How moisture damage on roofs arises and how it can be prevented


Moisture damage is a too-familiar nightmare for both building owners and people in the roofing business, and can arise in both new and older buildings. In this article, we explain how moisture damage arises and how you can protect your roof from it.  

According to a study in 2020 conducted by the Finnish market research company Kantar TNS, moisture damage is a common problem on roofs. One fourth of Finnish experts estimated that there is some moisture damage in 80-100 % of roofs before the end of their theoretical lifecycle. Minor moisture damage is problematic as well, because the problem tends to grow bigger with time:  

“If you have moisture damage on your roof, you have a real problem. Moisture damage will eventually destroy the structure. Moisture also provides an optimal environment for mould and fungi to grow”, says the research and development director of VILPE, Veli-Pekka Lahti.

When will moisture become a problem?

According to Lahti, the structure of a building can withstand shorter exposures to moisture. The problem is when short-term exposure becomes long-term:

“During Autumn there is more moisture in the air, and it is normal that moisture will penetrate roof structures. However, the structure will usually dry during the winter and spring”, Veli-Pekka says.

Lahti also explains that most mould and fungi species start to grow when the relative moisture level is over 70 %. You can investigate the relative humidity level in the structures of your building with a temperature and moisture meter. It is very important that the dew point never rises within the structure, because this will lead to moisture condensation on the surface of the structure. The dew point occurs when the relative humidity level is 100 %.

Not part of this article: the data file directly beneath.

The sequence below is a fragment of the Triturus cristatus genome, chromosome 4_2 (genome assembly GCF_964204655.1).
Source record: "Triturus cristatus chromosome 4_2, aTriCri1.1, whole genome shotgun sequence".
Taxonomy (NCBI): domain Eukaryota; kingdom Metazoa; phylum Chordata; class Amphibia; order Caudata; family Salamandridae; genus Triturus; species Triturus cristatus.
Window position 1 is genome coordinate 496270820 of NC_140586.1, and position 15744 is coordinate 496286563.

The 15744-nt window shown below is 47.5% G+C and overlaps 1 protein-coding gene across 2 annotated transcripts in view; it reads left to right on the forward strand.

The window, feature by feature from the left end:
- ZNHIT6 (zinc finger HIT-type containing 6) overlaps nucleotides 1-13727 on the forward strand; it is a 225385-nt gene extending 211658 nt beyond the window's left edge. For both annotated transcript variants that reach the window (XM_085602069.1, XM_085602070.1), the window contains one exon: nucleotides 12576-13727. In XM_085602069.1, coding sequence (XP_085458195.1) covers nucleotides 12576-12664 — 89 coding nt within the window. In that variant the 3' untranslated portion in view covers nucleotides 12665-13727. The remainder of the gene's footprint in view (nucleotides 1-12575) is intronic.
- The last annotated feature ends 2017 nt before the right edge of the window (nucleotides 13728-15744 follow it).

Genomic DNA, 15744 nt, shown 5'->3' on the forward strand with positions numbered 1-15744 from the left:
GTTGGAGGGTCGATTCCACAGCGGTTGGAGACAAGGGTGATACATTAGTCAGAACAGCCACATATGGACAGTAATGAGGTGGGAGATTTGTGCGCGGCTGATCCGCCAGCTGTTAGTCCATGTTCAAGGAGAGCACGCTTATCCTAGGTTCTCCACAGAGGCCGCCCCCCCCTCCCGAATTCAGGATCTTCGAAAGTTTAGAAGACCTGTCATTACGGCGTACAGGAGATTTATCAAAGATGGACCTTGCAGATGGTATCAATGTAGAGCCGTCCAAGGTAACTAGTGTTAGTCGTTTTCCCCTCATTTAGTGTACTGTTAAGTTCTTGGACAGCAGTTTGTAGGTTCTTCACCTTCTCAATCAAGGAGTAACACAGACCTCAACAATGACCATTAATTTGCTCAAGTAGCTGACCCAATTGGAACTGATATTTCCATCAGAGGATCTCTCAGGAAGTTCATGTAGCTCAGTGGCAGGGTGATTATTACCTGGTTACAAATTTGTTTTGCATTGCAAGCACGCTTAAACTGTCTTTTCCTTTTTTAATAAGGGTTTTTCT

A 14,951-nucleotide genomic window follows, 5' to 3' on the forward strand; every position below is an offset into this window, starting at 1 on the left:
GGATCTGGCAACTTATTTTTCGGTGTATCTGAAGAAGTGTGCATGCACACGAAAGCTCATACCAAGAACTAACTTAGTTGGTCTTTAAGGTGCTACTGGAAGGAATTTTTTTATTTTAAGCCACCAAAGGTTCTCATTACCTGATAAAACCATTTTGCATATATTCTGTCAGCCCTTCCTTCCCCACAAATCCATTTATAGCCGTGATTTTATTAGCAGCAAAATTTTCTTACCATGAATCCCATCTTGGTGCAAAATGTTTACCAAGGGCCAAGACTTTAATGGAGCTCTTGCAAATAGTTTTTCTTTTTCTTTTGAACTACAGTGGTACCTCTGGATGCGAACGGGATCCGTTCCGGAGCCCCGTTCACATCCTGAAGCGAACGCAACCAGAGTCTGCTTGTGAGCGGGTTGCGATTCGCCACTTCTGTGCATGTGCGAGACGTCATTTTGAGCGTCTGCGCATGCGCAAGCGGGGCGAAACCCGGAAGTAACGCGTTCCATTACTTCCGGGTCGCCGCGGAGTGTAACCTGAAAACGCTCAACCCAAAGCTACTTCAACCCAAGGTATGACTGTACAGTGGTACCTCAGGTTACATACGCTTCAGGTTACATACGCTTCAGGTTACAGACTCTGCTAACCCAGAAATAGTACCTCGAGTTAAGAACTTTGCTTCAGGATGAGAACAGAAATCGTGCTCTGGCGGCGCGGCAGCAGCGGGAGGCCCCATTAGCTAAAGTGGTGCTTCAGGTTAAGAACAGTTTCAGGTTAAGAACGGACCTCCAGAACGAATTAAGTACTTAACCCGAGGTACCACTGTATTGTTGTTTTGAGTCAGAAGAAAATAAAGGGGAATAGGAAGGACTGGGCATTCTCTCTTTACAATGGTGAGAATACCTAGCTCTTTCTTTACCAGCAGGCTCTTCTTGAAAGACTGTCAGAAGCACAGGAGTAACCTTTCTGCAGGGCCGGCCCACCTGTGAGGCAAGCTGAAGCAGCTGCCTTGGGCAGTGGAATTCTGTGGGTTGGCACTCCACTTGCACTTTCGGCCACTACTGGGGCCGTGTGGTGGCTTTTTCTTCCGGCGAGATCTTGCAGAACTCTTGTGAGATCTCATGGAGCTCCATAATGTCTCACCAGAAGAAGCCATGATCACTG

The reason for moisture damage is often the human factor: for example, scratches and holes can arise when someone walks on a roof and happens to step on a nail. A leakage or a building error is not necessarily the reason for moisture damage, however. Climate change will probably also lead to more moisture in the air, while rain and storms will increase the moisture burden on buildings which are not built to withstand these conditions.   

Protect your roof from moisture damage

Most often, it is easier to repair moisture damage which has been detected early, rather than damage which has been detected later on. Unfortunately, hidden damage often remains hidden, because detecting it usually requires opening the roof to conduct proper inspections. Because this can be awkward and time-consuming, regular inspections are seldom carried out.   

There are, however, alternatives to sporadic inspections: a smart roof with an automatic and demand-based humidity control system, such as VILPE Sense. This system detects whether there is too much humidity in a structure, and alerts the user if it has detected a possible leak.

VILPE Sense is also connected to a roof fan, which enables it to dry structures when needed. This works as a first aid system for leakages, and also prevents moisture damage that can occur from reasons other than leakages. VILPE Sense can be installed on both new and older roofs.   

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